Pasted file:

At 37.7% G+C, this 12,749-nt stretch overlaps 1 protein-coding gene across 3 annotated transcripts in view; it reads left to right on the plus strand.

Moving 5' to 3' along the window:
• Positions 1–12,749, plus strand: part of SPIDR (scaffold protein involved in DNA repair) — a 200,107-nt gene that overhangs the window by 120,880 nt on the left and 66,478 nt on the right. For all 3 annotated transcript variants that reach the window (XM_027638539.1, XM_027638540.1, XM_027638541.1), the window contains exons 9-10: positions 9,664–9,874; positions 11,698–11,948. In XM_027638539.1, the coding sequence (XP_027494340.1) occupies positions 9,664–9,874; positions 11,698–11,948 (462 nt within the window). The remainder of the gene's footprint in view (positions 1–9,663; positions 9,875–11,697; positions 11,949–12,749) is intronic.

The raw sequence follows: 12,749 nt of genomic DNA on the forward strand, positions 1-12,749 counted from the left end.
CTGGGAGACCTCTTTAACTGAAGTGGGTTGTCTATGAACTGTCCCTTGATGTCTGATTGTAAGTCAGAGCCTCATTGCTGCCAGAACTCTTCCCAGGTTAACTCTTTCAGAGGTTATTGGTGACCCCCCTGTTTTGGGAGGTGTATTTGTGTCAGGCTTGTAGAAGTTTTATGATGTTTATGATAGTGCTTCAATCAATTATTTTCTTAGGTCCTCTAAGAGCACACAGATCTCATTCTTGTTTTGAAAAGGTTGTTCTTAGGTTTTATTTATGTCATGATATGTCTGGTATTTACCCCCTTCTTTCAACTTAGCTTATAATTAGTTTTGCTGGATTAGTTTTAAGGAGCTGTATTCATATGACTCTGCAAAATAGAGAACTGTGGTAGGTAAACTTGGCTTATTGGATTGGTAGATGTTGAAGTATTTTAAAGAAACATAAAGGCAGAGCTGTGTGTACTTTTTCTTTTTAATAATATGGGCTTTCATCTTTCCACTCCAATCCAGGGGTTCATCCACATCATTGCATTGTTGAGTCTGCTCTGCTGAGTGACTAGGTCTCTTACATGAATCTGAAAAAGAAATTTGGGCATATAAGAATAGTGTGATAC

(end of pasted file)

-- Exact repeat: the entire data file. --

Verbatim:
At 37.7% G+C, this 12,749-nt stretch overlaps 1 protein-coding gene across 3 annotated transcripts in view; it reads left to right on the plus strand.

Moving 5' to 3' along the window:
• Positions 1–12,749, plus strand: part of SPIDR (scaffold protein involved in DNA repair) — a 200,107-nt gene that overhangs the window by 120,880 nt on the left and 66,478 nt on the right. For all 3 annotated transcript variants that reach the window (XM_027638539.1, XM_027638540.1, XM_027638541.1), the window contains exons 9-10: positions 9,664–9,874; positions 11,698–11,948. In XM_027638539.1, the coding sequence (XP_027494340.1) occupies positions 9,664–9,874; positions 11,698–11,948 (462 nt within the window). The remainder of the gene's footprint in view (positions 1–9,663; positions 9,875–11,697; positions 11,949–12,749) is intronic.

The raw sequence follows: 12,749 nt of genomic DNA on the forward strand, positions 1-12,749 counted from the left end.
CTGGGAGACCTCTTTAACTGAAGTGGGTTGTCTATGAACTGTCCCTTGATGTCTGATTGTAAGTCAGAGCCTCATTGCTGCCAGAACTCTTCCCAGGTTAACTCTTTCAGAGGTTATTGGTGACCCCCCTGTTTTGGGAGGTGTATTTGTGTCAGGCTTGTAGAAGTTTTATGATGTTTATGATAGTGCTTCAATCAATTATTTTCTTAGGTCCTCTAAGAGCACACAGATCTCATTCTTGTTTTGAAAAGGTTGTTCTTAGGTTTTATTTATGTCATGATATGTCTGGTATTTACCCCCTTCTTTCAACTTAGCTTATAATTAGTTTTGCTGGATTAGTTTTAAGGAGCTGTATTCATATGACTCTGCAAAATAGAGAACTGTGGTAGGTAAACTTGGCTTATTGGATTGGTAGATGTTGAAGTATTTTAAAGAAACATAAAGGCAGAGCTGTGTGTACTTTTTCTTTTTAATAATATGGGCTTTCATCTTTCCACTCCAATCCAGGGGTTCATCCACATCATTGCATTGTTGAGTCTGCTCTGCTGAGTGACTAGGTCTCTTACATGAATCTGAAAAAGAAATTTGGGCATATAAGAATAGTGTGATAC